Re: "hidden endometeosis"???
The only problem with considering a hyst is that your uterus may have nothing to do with the pain and it will not only be for nothing but the surgery may cause new problems.
I was on birth control from the age of 20 until 40 years of age (I also don't want children) and when I hit 40, I started experiencing pelvic pain and heavy irregular bleeding in the middle of my "cycle" (if you can call it that on the pill). My doctor told me that the pill was probably causing the problem and he wanted to put me on a different pill. I say no way and went off the pill completely. The bleeding immediately stopped and my cycles became regular almost immediately after stopping the pill. However, I experienced, what I now know to be ovulation pain. It was quite excruciating and left all of the muscles and organs in that area quite sensitive. Since I did not know what this was, I went back to the doctor and he did an ultrasound. They found an 8 cm ovarian cyst which I watched for a year and a half but which I eventually had to have removed, along with my ovary and tube (last April). Throughout this entire time, I would have ovulation pain which would put me out of commission for at least a day. In addition, I had pain from the cyst occasionally as well (it felt like someone had kicked me in the gut .. only way to explain it).
Heating pads worked at reducing the pain as did the anti inflammatories such as Naproxen and over the counter ibuprofens like Advil (these are better than pain killers at reducing gyne pain as they counter the prostaglandins that are responsible .. it's not power that you need with this kind of pain but the right mechanism for attacking the cause). They did not work completely but they reduced the pain enough for me to function.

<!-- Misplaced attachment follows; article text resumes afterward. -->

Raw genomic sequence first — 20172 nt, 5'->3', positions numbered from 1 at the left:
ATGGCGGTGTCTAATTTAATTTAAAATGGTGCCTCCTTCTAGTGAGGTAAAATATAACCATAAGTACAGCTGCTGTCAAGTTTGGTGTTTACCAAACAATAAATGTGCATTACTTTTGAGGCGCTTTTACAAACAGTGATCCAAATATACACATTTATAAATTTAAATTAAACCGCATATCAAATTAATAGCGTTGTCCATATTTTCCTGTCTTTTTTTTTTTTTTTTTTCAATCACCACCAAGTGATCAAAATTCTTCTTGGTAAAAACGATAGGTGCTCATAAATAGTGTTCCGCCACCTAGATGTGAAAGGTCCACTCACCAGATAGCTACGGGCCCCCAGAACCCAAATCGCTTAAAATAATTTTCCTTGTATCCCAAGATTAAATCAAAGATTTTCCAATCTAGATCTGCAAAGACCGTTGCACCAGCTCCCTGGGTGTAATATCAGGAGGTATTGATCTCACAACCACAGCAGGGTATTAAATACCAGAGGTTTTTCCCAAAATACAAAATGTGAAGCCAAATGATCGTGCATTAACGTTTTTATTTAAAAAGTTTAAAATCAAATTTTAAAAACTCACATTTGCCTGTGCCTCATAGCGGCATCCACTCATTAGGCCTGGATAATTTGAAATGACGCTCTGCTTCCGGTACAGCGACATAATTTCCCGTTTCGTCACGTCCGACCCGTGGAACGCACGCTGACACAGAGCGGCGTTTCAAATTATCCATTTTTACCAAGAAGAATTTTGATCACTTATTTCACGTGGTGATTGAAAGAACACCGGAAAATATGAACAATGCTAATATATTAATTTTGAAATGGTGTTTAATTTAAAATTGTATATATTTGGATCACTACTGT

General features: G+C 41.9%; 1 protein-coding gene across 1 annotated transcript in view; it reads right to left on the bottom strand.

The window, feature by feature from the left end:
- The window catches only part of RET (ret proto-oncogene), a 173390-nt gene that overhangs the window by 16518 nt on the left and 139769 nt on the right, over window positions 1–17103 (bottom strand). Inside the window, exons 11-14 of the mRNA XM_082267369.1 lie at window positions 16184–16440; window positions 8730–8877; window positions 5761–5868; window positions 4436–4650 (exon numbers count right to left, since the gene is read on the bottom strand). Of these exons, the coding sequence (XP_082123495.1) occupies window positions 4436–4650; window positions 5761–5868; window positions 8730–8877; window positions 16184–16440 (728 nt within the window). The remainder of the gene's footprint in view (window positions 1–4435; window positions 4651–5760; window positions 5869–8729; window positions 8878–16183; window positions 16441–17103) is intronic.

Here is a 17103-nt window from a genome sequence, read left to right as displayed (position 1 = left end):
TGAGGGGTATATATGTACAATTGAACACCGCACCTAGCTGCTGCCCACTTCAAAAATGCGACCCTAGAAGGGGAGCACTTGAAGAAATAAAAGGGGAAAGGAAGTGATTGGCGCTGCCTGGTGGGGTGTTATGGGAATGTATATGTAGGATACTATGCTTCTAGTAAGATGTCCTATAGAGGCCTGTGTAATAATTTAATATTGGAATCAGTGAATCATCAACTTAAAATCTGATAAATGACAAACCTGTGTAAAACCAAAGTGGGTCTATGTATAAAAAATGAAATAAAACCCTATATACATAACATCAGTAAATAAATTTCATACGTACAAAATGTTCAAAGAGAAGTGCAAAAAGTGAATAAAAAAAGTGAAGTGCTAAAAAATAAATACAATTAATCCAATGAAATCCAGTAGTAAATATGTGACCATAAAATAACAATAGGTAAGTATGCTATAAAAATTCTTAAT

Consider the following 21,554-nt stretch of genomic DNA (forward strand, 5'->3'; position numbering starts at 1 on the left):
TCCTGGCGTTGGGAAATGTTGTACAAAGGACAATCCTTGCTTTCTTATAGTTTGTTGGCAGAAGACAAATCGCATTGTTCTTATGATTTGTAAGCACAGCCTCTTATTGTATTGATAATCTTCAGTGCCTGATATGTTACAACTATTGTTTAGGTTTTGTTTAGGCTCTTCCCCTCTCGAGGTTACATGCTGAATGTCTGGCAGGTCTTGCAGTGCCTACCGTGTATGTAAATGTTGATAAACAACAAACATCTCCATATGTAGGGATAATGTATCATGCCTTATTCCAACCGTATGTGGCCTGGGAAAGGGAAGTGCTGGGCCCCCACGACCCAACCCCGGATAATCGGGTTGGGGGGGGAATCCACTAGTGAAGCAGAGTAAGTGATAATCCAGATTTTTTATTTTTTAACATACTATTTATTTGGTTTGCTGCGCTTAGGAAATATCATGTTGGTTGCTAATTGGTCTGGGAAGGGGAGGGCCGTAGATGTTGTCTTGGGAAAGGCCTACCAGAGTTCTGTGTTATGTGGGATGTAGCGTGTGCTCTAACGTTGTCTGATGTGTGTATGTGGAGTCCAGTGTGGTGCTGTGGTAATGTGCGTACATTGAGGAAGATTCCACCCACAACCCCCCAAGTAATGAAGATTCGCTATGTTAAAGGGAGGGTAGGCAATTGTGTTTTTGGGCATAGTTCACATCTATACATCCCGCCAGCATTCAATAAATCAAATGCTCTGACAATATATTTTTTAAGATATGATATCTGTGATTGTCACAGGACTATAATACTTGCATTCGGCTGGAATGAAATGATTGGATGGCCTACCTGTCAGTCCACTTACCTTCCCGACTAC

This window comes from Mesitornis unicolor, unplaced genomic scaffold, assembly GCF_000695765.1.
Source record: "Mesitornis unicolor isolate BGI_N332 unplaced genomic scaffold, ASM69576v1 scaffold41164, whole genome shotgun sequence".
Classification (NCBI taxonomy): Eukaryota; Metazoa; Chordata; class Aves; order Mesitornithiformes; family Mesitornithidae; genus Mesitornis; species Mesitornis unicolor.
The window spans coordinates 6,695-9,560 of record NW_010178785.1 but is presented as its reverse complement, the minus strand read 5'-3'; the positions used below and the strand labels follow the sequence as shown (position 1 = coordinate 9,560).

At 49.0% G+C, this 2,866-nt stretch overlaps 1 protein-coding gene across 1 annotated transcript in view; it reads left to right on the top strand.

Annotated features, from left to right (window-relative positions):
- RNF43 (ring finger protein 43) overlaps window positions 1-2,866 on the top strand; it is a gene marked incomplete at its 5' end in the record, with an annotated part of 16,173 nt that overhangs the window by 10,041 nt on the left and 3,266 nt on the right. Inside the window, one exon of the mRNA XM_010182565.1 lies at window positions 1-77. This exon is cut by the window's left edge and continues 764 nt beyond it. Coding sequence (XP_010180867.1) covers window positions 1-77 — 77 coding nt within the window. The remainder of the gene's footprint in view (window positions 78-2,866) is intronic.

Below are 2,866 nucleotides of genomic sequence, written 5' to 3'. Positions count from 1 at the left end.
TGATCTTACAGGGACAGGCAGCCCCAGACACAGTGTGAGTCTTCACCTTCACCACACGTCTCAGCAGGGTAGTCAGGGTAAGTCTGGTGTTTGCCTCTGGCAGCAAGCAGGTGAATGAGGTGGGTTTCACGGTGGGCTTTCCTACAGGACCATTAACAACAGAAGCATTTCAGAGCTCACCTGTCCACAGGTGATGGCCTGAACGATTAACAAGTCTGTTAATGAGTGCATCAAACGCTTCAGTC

After my surgery last April, I acquired a new pain and that is pain with urination. Evidently the catheter they insert during surgery can sometimes cause a type of urethritis that is ongoing. I was given potassium citrate to take regularly and told that it would go away in 6 months .. that was about 8 months ago. The pain is much less (I was starting to get it even when I did not have to urinate) and is indeed going away but tends to be related to my menstrual cycle.
All this to say that there are many possibilities that could be causing your pain and starting to remove organs blindly, hoping to alleviate the problem, may not be the right approach as this can actually make things worse.
Have you considered going to see a pelvic pain specialist ? Try to find one in your area. You can always start by seeing a pain specialist and then try to get a referral to a pelvic pain specialist from that person. Pain specialists are usually anaesthesiologists with special training in pain. Some of them go on to sur specialize in pelvic pain. Usually a pelvic pain specialist works with a team of specialists that include a uro-gynecologist, physiotheraphists who specialize in pelvic pain, perhaps a gastroenterologist etc.. They will do a work up on you to get to the root of your problem and they will choose the least invasive method to get rid of your pain. These specialists have found that many women end up having unnecessary surgery which sometimes makes things worse (ie. causes new problems).
If you think that a hyst is the only way, this is your choice, of course. I just wanted to let you know that there are other options for pelvic pain that cannot be explained by the standard tests. It is evidently more common than we think. You may be interested in picking up a book called,"A Headache in the Pelvis: A new understanding and treatment for chronic pelvic pain syndromes" by David Wise, Ph.D. and Rodney Anderson, M.D.
I hope you find a solution to your pain very soon.
All the best.